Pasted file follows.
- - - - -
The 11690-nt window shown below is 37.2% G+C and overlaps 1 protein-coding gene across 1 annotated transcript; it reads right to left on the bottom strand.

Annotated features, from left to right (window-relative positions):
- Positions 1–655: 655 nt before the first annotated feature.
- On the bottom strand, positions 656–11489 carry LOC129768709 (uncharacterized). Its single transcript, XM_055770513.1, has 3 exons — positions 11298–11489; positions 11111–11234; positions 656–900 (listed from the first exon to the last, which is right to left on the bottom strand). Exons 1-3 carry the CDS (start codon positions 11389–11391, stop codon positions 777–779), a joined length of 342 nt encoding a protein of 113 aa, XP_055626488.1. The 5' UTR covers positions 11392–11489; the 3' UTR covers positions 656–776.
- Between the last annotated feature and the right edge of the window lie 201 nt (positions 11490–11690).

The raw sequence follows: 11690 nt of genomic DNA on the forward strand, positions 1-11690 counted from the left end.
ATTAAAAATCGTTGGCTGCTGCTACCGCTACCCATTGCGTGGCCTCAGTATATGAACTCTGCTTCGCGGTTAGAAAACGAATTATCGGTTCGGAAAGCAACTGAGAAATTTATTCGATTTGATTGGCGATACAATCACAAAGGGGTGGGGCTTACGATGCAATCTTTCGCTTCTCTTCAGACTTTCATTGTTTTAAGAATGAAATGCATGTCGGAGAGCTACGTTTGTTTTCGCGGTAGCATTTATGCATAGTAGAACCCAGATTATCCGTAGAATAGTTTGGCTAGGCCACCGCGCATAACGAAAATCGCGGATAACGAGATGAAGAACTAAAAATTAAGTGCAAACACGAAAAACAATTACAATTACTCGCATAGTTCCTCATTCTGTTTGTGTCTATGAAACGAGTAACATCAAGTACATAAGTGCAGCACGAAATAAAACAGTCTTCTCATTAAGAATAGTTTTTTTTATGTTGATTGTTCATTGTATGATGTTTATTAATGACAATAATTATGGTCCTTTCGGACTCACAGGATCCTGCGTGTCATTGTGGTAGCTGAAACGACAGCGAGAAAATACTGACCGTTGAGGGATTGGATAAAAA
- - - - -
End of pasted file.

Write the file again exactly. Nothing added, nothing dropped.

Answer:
The 11690-nt window shown below is 37.2% G+C and overlaps 1 protein-coding gene across 1 annotated transcript; it reads right to left on the bottom strand.

Annotated features, from left to right (window-relative positions):
- Positions 1–655: 655 nt before the first annotated feature.
- On the bottom strand, positions 656–11489 carry LOC129768709 (uncharacterized). Its single transcript, XM_055770513.1, has 3 exons — positions 11298–11489; positions 11111–11234; positions 656–900 (listed from the first exon to the last, which is right to left on the bottom strand). Exons 1-3 carry the CDS (start codon positions 11389–11391, stop codon positions 777–779), a joined length of 342 nt encoding a protein of 113 aa, XP_055626488.1. The 5' UTR covers positions 11392–11489; the 3' UTR covers positions 656–776.
- Between the last annotated feature and the right edge of the window lie 201 nt (positions 11490–11690).

The raw sequence follows: 11690 nt of genomic DNA on the forward strand, positions 1-11690 counted from the left end.
ATTAAAAATCGTTGGCTGCTGCTACCGCTACCCATTGCGTGGCCTCAGTATATGAACTCTGCTTCGCGGTTAGAAAACGAATTATCGGTTCGGAAAGCAACTGAGAAATTTATTCGATTTGATTGGCGATACAATCACAAAGGGGTGGGGCTTACGATGCAATCTTTCGCTTCTCTTCAGACTTTCATTGTTTTAAGAATGAAATGCATGTCGGAGAGCTACGTTTGTTTTCGCGGTAGCATTTATGCATAGTAGAACCCAGATTATCCGTAGAATAGTTTGGCTAGGCCACCGCGCATAACGAAAATCGCGGATAACGAGATGAAGAACTAAAAATTAAGTGCAAACACGAAAAACAATTACAATTACTCGCATAGTTCCTCATTCTGTTTGTGTCTATGAAACGAGTAACATCAAGTACATAAGTGCAGCACGAAATAAAACAGTCTTCTCATTAAGAATAGTTTTTTTTATGTTGATTGTTCATTGTATGATGTTTATTAATGACAATAATTATGGTCCTTTCGGACTCACAGGATCCTGCGTGTCATTGTGGTAGCTGAAACGACAGCGAGAAAATACTGACCGTTGAGGGATTGGATAAAAA